by bartmcgee Updated Jul 26, 2009

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    When we first arrived in Amsterdam in Rembrantplein (staying in the Schiller hotel for two weeks...another tip on that one to follow..) we found a HEMA food store and besides it was an OKTOGO store where we got our groceries and brought them back to the hotel.
    We found everything to be a bit pricey but it was convienient and we just thought maybe it was hiked up a few cents or so...

    After we moved out of centraal area and into an urban area we went shopping at the local 'DIRK' supermarket only to find that little salad we bought in Rembrantplein for £3 eUROS was £1 euro here...what a difference in everything!!!! Take my word for it , its worth spending 2 euros 60 cents to go outside the Centraal area to grocery shop...you'll save hundreds over a two week period.

    Dirk is a mid range grocery store open usually till 10 pm, the food is good quality and plenty of specials you can even pick up items like BBQ briquttes for the park and such. OKTOGO is a limited express store that imo , is a complete rip off that doesnt get you into a heart of the Dutch cuisine which I find to be one of the best in the world.

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    Chinese food in Uitgeest! OoOoh what a treat! :)

    by deb.workman Written Apr 5, 2010

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    The Dutch family that I stayed with ordered a bit of everything when we requested Chinese food for dinner. To begin the meal, everyone had a spring roll. In the States, spring rolls are roughly the length of a pen (about 4”) and about an inch in diameter. In Amsterdam, the spring roll is about 7” long and about three inches round. Filled with fresh cabbage and veggies, the roll on its own was quite filling! I was nearly full after eating just that.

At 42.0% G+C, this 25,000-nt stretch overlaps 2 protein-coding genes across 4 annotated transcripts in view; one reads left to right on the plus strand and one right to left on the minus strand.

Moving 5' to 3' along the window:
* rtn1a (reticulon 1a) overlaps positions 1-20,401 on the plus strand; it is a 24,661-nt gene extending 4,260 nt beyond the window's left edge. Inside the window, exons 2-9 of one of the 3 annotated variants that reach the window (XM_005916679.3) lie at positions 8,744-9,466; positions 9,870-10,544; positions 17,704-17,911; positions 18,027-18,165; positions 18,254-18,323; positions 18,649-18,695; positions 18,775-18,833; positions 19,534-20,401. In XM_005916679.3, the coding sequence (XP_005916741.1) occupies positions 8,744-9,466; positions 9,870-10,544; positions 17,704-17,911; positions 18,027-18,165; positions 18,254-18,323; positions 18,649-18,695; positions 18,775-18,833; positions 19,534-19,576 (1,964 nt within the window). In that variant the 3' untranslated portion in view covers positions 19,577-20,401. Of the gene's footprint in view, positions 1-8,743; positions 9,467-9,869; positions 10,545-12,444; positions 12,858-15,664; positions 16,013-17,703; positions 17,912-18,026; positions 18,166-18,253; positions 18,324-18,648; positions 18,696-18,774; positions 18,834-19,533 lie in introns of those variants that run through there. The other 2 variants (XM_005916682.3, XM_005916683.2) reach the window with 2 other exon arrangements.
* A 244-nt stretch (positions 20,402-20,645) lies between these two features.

The table was covered with containers of food: pork with a sweet sauce, chicken with veggies and noodles, egg dish with chicken and vegetables, sticky rice, and rice with vegetables. All of which was amazing! The food, in comparison to the US, is more fresh and less greasy. Even the spring roll didn’t show any signs of greasy texture on the outside. Each dish was fantastic and was average in pricing. J

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    Be Prepared for the unexpected.

    by stevemt Updated Apr 28, 2007

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    When in Amsterdam, I decided 1 free night to go to an Organ concert given at Niewer Kirk

    They have 2 organs there, 1 a small one in a trancept, and the main one in the body of the church.

    The concert started with the chamber organ and then moved to the bigger organ, with the audience moving seats.

    The concert was superb, but so was the audience, which included about 1 dozen men in full leather gear (and I mean full, nothing was left to the imagination,) obviously going to the local leather bar after the concert.

    The locals in the audience obviously had seen this before, but for any visitors it was a bit unusual to say the least. At least it was great to see that the mix of people in amsterdam is very well tolerated.

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    Gevulde koeken

    by Bigjones Written Nov 25, 2004

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    The Netherlands are a paradise for pastry's lovers ;-) My favourite one is the so-called "gevulde koeken" made with almonds. Echt lekker !! Now also available in Belgium (and elsewhere ?) in every Hema-shop ;-)

    Gevulde koeken

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    Tulip a gift from Turkey

    by traveloturc Written Aug 3, 2006

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    The tulip, introduced to Europe in the middle of the 16th century, experienced a strong growth in popularity in Netherlands boosted by competition between members of the upper classes for possession of the rarest tulips. Competition escalated until prices reached unsustainable levels.Tulip cultivation in the Netherlands is thought to have started in 1593, when Charles de L'Ecluse first bred tulips sent to him from Turkey by Ogier de Busbecq. The flower rapidly became a luxury item and a status symbol. Special breeds were given exotic names or named after Dutch naval admirals. In 1623, a single bulb of a famous tulip variety could cost as much as a thousand Dutch florins (the average yearly income at the time was 150 florins). Tulips were also exchanged for land, valuable livestock, and houses. Allegedly, a good trader could earn sixty thousand florins a month.By 1635, a sale of 40 bulbs for 100,000 florins was recorded. By way of comparison, a ton of butter cost around 100 florins and "eight fat swine" 240 florins. A record was the sale of the most famous bulb, the Semper Augustus, for 6,000 florins in Haarlem.